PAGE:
Medieval Stain Removal

By Danièle Cybulskie

The medieval world is known in pop culture as a place of knights in shining armour and ladies in beautiful and costly gowns, but the less romantic reality of life in the Middle Ages was that people had to deal with a lot of the same mundane concerns that we do – and that includes laundry. Like us, medieval people had their favourite outfits that made them feel amazing, or were essential parts of their jobs or identities, so what happened when they spilled wine on their best clothes?

In “’Ye Shall Have It Cleane’: Textile Cleaning Techniques in Renaissance Europe”, Drea Leed investigates a handy-dandy treatise on stain removal found in the Kunstbuch, a book created to give the nuns of St. Catherine’s, Nuremberg, instructions on the creation and care of liturgical vestments. Because the medieval world was one of endless reuse and recycling (especially when it came to expensive fabrics), the vestments created by the sisters would sometimes have been made from the castoffs of the wealthy, which meant that they might not arrive in the best shape. As Leed notes, priests’ clothes would have been made of cloth-like “taffeta, brocade, damask, velvet, and other costly silken fabrics”, all of which none of us would dare to throw in the washing machine today (or at least not twice). Instead, we know that the best way to clean these fabrics is usually by spot cleaning the stains, just as the nuns of St. Catherine’s did.


Since priestly outfits were often green, the Kunstbuch concerns itself most with green cloth. “The only other colors mentioned,” Leed writes, “are red, brown, and pink.” The stains which are most often targeted are wine stains – which makes sense for priests, as Leed says, given the role of wine in the mass as well as in everyday life – and (disturbingly) urine. Also mentioned are “wagon grease and dirt”.

Many of the stain removal techniques use elements which are common to medieval cleaning: soap, ash, lime, wine, and urine. For example, the recipe for “How one restores the color of green silk”:


If you want to know how one restores the color of green silk, then take grapevines and burn them to ashes and make therefrom a lye solution and wash the stain clean therewith, and hang it up in the air; do not let the sun shine thereon and let it dry, and it will be good. One can also restore the color of green or brown wool with this.

In this set of instructions, as in others within the Kunstbuch, the writer cautions against exposing the fabric to direct sunlight, which may indicate that medieval dyes were susceptible to fading or discolouration, especially when combined with stain-removing agents.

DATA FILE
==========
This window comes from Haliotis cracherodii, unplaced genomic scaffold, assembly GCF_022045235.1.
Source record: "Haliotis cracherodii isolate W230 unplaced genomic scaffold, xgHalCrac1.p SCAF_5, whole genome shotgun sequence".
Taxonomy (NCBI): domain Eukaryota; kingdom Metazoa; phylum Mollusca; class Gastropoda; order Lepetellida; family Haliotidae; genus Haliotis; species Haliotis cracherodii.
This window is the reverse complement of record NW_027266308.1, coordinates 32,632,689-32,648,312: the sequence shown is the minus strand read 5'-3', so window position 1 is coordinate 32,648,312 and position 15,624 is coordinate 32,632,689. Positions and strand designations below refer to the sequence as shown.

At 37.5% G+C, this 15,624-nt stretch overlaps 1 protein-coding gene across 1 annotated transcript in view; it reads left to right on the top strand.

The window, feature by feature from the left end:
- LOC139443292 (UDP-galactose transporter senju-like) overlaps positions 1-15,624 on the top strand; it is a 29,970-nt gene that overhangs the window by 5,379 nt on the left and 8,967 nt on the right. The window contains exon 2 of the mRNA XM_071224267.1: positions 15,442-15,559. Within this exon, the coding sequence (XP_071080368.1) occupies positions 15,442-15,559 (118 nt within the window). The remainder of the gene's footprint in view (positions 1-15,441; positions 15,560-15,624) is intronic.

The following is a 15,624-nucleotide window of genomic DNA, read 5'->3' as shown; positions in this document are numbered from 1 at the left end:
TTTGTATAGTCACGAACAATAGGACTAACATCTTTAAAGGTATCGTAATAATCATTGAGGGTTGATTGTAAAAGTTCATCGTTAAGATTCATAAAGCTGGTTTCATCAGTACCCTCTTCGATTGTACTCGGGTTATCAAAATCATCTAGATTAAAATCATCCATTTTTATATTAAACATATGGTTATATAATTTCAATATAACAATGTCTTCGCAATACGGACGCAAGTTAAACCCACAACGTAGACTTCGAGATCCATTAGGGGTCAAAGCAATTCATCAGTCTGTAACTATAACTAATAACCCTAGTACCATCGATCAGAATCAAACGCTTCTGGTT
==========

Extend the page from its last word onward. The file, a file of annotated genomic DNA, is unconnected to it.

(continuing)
Other recipes are very specific to spot cleaning, including ones which recommend rubbing egg yolk or clay into the stain to absorb it (dirt and wagon grease, respectively).

My personal favourite is one that uses an ingenious method to apply something we still use for stain removal today: steam.


How one works silk, to dry it faster.

xxv. Item if you want to work silk, that it will soon dry, take warm bread fresh from the oven and let the heat go into [the silk]; if you do not have that, take a hot stone or two and sprinkle water thereon and let the heat go into the fabric, and it will soon dry.

While working to get steam from a stone is effective, the natural steam from an everyday loaf of bread is here put to good use without any extra effort.

The set of instructions which Leed finds both “informative and entertaining” is the last one, which deals with the all-too-human laundering concerns of sweat stains and whiter whites:


How one shall wash an undergown.

xxxiii. If you want to wash an undergown, take three measures of ashes and put them in a great open vessel and pour first hot boiling water thereon and then cold water so that the vessel is full and let it become strong, and sieve it then through a cloth and dunk the gown therein and wash it when cool, otherwise it will be yellow, and rub it well with soap on the collar and the sleeves, and where it is sweaty. If you think that the lye solution is too strong, mix it well with water or pour more water on the ashes and mix it with the first.

This is likely to have been the way that other linen items like sheets were also washed, leading to the discomfort laundresses often faced from hot water and exposure to lye.

For more recipes from the Kunstbuch, as well as a survey of Early Modern stain removal and the chemistry behind why some of these techniques actually worked, check out Drea Leed’s “’Ye Shall Have It Cleane’: Textile Cleaning Techniques in Renaissance Europe”. For more on laundry, see Carole Rawcliffe’s “A Marginal Occupation? The Medieval Laundress and her Work.” For a quick overview of laundry in the medieval world, check out Episode 51 of The Medieval Podcast.

You can follow Danièle Cybulskie on Twitter @5MinMedievalist

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